This seems to be the month when I am writing about the great women who raised me. Last week I wrote about my extraordinary and eccentric Aunt Rose Mary.
Well, in another era, tomorrow would have marked the start of Annalee-Mas. Annalee-Mas was the season surrounding my mother Annalee’s birthday. Her birthday was not until April 3rd, but we were expected to celebrate it beginning around the first of the month. On a good year, she would make it last a week. Think Hanukkah, in terms of stretching out the presents; think Christmas in that she expected a whole lot of ribbons and bows.
Now, this makes her sound greedy – the Veruca Salt at Willy Wonka’s chocolate factory. She wasn’t. She just wanted excuses to party. She was actually insanely generous: If my brother and I finished opening our Christmas presents before early afternoon, the holiday in her mind was an absolute failure.
My mother died almost two decades ago now. That means she never saw anyone twerk. She never downloaded a virus from the Internet. She never tried to find an old college roommate on facebook. Her cell phone, when she died, was not quite the size of a walkie-talkie, but she sure as heck didn’t carry it around with her: As I recall, she thought a call on it was only slightly less expensive than being a space tourist. It sat in her car for emergencies.
Also, it was only a phone. No apps. No Instagram. No texting.
She died years before the two World Trade Towers were destroyed by terrorists, which would have left her devastated. She died years before the election of President Obama, which would have left her thrilled. She died years before almost all of her friends did, and over a decade and a half before her husband – my father.
Moreover, she never got to know any of her grandchildren, including my wife’s and my daughter. Our daughter was 20 months old when her grandmother died.
And yet as April 3rd nears, I still have moments now and then when I have to remind myself that it’s not Annalee-Mas. There’s no one to visit, no one to call. No one to shop for. The sensation is not what I imagine a phantom pain must feel like – the twinge where a limb once was. It’s not an ache and it’s certainly not grief. I am decades beyond grieving.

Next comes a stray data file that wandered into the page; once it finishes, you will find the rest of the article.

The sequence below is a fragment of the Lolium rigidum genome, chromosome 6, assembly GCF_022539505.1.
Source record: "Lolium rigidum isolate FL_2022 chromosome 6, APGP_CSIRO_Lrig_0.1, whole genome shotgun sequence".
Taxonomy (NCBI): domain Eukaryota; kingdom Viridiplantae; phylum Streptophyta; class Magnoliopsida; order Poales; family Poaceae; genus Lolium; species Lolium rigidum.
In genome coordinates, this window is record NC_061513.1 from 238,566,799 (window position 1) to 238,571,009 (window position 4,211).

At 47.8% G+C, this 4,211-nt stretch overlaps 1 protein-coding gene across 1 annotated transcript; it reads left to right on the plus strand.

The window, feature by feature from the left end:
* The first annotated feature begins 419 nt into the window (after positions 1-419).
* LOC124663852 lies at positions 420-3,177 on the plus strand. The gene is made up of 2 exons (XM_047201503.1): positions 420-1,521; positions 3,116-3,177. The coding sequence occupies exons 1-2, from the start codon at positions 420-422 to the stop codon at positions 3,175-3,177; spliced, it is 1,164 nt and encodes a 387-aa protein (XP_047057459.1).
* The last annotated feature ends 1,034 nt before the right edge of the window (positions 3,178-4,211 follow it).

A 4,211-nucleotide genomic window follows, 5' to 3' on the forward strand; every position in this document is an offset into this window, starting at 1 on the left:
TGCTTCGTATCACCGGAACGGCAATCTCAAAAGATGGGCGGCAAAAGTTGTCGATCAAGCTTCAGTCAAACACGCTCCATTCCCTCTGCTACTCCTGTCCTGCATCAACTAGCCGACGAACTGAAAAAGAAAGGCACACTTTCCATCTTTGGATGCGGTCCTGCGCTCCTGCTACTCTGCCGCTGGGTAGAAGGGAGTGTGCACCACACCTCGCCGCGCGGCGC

Rather, it’s more like a very gentle regret. My mother’s and my last conversation was a cataclysmic dysfunctional mess: She was dying of lung cancer in a hospital room and I was waffling between whether to catch my flight home that day to Vermont and return to Florida in two weeks as planned, or stay. (The doctors were sure she wasn’t about to die in the foreseeable future. They were positive. But my mom sure fooled them. Was gone in three days.) In any case, while she and my father were arguing over cough syrup dosage – which is truly rearranging the deck chairs on the Titanic when you’re in the final stage of lung cancer – my indecision finally got to her and she snapped at me to go. Just go, she said. Go. So I did.
But she knew I loved her and I knew she loved me. So the regret is not about things I wish we had said or done, or not said or not done. The regret is not about leaving Florida that morning. (Oh, hell, maybe it is. But I have always striven mightily to repress that little notion.)
I like to believe the regret, pure and simple, is this: By dying as young as she did, my mother may have been spared such nightmares as 9/11, but there was far more that she missed that she would have loved. Far more. There are so many people she would have adored, and who would absolutely have adored her – including my daughter and my niece. She would have dressed them as Ralph Lauren models from the time they were three.
And so even though the week around her birthday hasn’t been celebrated by Bohjalians in decades, this week I will once again smile at the sky for my mother.